With the knowledge now that the San Diego Chargers appear to be a bit shorthanded at inside linebacker given rookie Donald Butler’s season ending Achilles tendon injury, one can’t help but think back to what might have been. The trade to acquire the 12th overall selection this past April seemed innocuous enough on the surface with a few draft picks changing hands including the Chargers' 28th and 40th choices, but the small piece of that deal overlooked by many was linebacker Tim Dobbins. During his time with the Bolts, Dobbins was mainly utilized on situational downs and special teams, but in 2009 he logged some important plays with the first team defense when Kevin Burnett was nicked up.
Inside backer is an extremely important position in the Chargers 3-4 scheme where veteran Stephen Cooper has developed the skills to take on and shed blockers with ease. Unlike a 4-3 scheme where the linebackers often come clean through the line of scrimmage to make plays, the 3-4 generally requires some strength at the linebacker position to battle opposing linemen at the point of attack. Brandon Siler is also gifted at this technique as his performance in 2009 proved, but those are the only three quality players at one of the most important positions on defense where rotating and staying fresh is paramount to success.
A lot was going to be expected of Butler this coming season whenever any combination of guys needed a blow and a spell had to come onto the field. Now the three man rotation of Cooper, Burnett, and Siler is somewhat vulnerable should the injury bug bite again. Burnett has been somewhat injury prone during his career to this point including last year with the Bolts which forced him to undergo offseason neck surgery with a three to five month recovery period. Should any further injury issues arise this season at inside linebacker, the Chargers are going to be forced to play someone out of position with very little depth now considering Butler’s injury.
That prompted General Manager A.J. Smith to pursue some additional help at the inside linebacker position in acquiring Ali Highsmith off of waivers from the Arizona Cardinals. Although Highsmith has been little more than a special teams dynamo with the Cards, he does share some similarities with Dobbins. His prowess on special teams has to be the most obvious comparison to Dobbins currently, but perhaps when forced into action Highsmith could show some similar abilities to those of his predecessor as an inside backer. Strength could be an issue at only 235lbs. for Highsmith taking on significantly larger offensive linemen, but perhaps he can use leverage and quickness to his advantage in pursuit of opposing ball carriers.
It seemed that Smith became enamored with Fresno State running back Ryan Mathews very early in the NFL Draft process this past spring. Rumors began to swirl around the Bolts after the release of LaDainian Tomlinson that Smith had his eye on Mathews as the heir apparent to LT and would settle for no one else. Pinning himself into that corner, Smith then paid the king’s ransom to move up in the draft order jumping any other teams potentially interested in Mathews in order to secure his rights. Obviously this is all old news, but the question still lingers as to whether the price that Smith paid was excessive or acceptable.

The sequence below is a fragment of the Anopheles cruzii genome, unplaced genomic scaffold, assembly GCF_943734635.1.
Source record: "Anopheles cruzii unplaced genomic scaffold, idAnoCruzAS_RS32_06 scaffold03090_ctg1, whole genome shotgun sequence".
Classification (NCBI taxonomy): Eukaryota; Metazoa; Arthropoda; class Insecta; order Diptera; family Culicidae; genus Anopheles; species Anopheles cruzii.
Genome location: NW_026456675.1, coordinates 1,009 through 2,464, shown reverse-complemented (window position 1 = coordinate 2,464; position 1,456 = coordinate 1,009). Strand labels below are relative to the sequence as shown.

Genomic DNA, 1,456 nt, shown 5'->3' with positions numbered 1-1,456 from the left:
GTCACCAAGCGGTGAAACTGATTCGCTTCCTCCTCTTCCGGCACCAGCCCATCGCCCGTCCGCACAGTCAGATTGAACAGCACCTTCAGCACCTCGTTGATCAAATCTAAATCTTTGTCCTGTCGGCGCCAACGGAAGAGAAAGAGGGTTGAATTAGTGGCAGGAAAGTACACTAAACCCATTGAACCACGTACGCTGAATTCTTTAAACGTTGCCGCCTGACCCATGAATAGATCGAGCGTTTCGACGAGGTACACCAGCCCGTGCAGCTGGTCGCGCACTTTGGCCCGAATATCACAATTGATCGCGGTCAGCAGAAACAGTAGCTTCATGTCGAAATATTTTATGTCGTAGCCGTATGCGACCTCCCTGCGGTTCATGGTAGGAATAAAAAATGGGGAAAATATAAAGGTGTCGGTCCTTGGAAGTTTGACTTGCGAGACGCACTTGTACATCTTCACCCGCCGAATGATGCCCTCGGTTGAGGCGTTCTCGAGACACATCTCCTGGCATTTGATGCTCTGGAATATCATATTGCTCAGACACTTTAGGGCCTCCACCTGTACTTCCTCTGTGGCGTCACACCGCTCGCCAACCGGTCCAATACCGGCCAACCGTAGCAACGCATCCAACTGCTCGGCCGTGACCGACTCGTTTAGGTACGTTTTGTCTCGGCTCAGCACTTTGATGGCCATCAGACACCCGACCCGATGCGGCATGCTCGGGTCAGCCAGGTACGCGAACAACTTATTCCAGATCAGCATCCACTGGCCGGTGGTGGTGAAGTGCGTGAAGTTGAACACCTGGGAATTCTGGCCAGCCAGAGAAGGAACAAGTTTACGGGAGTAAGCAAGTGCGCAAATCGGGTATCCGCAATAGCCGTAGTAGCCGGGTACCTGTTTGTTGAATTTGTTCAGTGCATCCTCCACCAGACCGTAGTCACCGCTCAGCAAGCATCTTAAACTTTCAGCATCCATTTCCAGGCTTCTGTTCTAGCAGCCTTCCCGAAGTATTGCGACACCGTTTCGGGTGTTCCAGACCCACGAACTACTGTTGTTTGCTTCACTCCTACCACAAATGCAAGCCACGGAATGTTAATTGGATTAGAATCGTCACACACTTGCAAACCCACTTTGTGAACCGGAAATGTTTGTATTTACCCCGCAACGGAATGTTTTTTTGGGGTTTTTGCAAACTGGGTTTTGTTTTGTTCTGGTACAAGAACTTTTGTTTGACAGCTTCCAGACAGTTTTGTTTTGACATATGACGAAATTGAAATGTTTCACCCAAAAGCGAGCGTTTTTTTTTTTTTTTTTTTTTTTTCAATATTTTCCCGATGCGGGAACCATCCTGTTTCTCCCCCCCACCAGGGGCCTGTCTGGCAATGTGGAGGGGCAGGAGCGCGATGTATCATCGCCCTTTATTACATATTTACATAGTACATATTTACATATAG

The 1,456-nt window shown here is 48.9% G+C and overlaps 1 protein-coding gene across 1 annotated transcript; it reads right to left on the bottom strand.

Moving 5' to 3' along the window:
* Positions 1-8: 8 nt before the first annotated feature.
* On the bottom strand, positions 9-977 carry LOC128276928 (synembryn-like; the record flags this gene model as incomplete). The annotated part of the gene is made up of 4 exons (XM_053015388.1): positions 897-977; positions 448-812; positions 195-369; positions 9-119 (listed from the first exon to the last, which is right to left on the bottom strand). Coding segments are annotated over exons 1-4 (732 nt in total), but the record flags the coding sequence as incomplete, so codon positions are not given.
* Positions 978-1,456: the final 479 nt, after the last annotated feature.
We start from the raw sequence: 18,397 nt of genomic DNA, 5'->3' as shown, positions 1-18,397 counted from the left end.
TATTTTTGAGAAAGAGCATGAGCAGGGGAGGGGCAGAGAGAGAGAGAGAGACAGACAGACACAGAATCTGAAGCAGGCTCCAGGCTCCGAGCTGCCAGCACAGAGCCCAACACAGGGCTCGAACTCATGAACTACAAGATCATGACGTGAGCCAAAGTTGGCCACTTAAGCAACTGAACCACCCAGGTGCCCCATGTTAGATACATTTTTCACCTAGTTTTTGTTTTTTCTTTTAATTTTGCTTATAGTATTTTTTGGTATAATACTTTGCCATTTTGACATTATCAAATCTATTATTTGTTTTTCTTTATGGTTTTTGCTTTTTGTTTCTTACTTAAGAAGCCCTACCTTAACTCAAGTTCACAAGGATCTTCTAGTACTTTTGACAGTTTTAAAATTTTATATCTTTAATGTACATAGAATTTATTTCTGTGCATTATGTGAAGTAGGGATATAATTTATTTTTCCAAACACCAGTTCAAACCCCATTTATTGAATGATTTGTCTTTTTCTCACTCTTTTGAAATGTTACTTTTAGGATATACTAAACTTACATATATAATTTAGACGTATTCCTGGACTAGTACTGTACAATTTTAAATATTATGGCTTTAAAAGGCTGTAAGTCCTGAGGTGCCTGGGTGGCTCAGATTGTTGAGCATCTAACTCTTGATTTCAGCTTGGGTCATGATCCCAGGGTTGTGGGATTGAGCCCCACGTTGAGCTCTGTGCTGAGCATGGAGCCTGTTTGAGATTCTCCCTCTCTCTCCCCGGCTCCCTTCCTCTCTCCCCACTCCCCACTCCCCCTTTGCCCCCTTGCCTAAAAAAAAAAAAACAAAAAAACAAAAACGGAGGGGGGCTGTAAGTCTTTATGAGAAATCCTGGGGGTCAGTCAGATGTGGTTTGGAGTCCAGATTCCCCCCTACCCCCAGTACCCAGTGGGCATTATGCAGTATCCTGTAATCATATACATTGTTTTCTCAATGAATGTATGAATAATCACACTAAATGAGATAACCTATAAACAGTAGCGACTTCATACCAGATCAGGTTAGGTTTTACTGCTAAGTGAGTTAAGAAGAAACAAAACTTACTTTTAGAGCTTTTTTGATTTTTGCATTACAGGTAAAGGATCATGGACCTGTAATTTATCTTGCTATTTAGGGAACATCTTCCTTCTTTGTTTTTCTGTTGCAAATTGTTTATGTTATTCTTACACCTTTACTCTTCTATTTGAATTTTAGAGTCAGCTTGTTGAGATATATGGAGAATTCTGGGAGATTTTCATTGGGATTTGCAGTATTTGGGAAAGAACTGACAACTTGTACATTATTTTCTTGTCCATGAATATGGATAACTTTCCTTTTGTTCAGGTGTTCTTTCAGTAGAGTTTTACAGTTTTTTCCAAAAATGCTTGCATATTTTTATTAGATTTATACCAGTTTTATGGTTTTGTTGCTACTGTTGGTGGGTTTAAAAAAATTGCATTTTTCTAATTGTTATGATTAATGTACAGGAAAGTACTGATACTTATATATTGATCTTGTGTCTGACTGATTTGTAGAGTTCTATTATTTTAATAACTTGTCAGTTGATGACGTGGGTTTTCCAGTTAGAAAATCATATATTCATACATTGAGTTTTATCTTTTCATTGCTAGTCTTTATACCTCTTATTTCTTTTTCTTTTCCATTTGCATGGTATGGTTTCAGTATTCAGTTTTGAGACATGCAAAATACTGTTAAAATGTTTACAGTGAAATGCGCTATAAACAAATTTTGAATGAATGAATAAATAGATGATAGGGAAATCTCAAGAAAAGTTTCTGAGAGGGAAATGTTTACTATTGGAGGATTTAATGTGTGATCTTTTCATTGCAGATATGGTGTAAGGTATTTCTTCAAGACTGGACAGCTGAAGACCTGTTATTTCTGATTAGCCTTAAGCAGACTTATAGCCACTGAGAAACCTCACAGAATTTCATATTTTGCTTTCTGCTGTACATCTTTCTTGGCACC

Trying to evaluate a draft at this point is impossible considering the fact that Mathews has yet to even take one handoff in live game action, but that doesn’t prevent the second guessing from taking place. Certainly most fans are thrilled (as am I) to have Mathews in San Diego as a part of the Chargers organization, but there comes a point where the price tag is just too much for the team to afford. The majority of Dobbins’ tackles with the Bolts came over the past two seasons as he accumulated 55 in 2009 and 57 in 2008, but it is his prototypical fit in the 3-4 defense that the team will miss the most about him on their depth chart. At 6’1” 246lbs. his build was such that he could shed blocks and fill the hole with ease while still maintaining enough speed to stick with a tight end over the middle in pass coverage. The hole left by Dobbins has yet to be determined on the field, but Butler’s injury certainly makes the prospect of going into the season with just three healthy inside linebackers and one project a dicey one.
So let’s hear some fan opinion, was the Mathews deal worth it or did the Bolts GM give up a bit too much in pursuing the team’s back of the future? Are the Bolts in trouble with their current conglomeration of inside linebackers, or will they be able to survive the season?
This Week's Popular Posts
2012 will be year three for running back Ryan Mathews in his NFL career and although last year was a step in the right direction, the team ...
Both the San Diego Union-Tribune and NFL.com are reporting that San Diego Chargers' first-round pick Larry English has agreed to a five...
History has an odd way of repeating itself and when it comes to the NFL Draft, the Chargers have been prone to taking cornerbacks. The team...
The Linebacker has long been one of my favorite positions to watch. Growing up a Chargers fan during the nineties, I like many of you, had...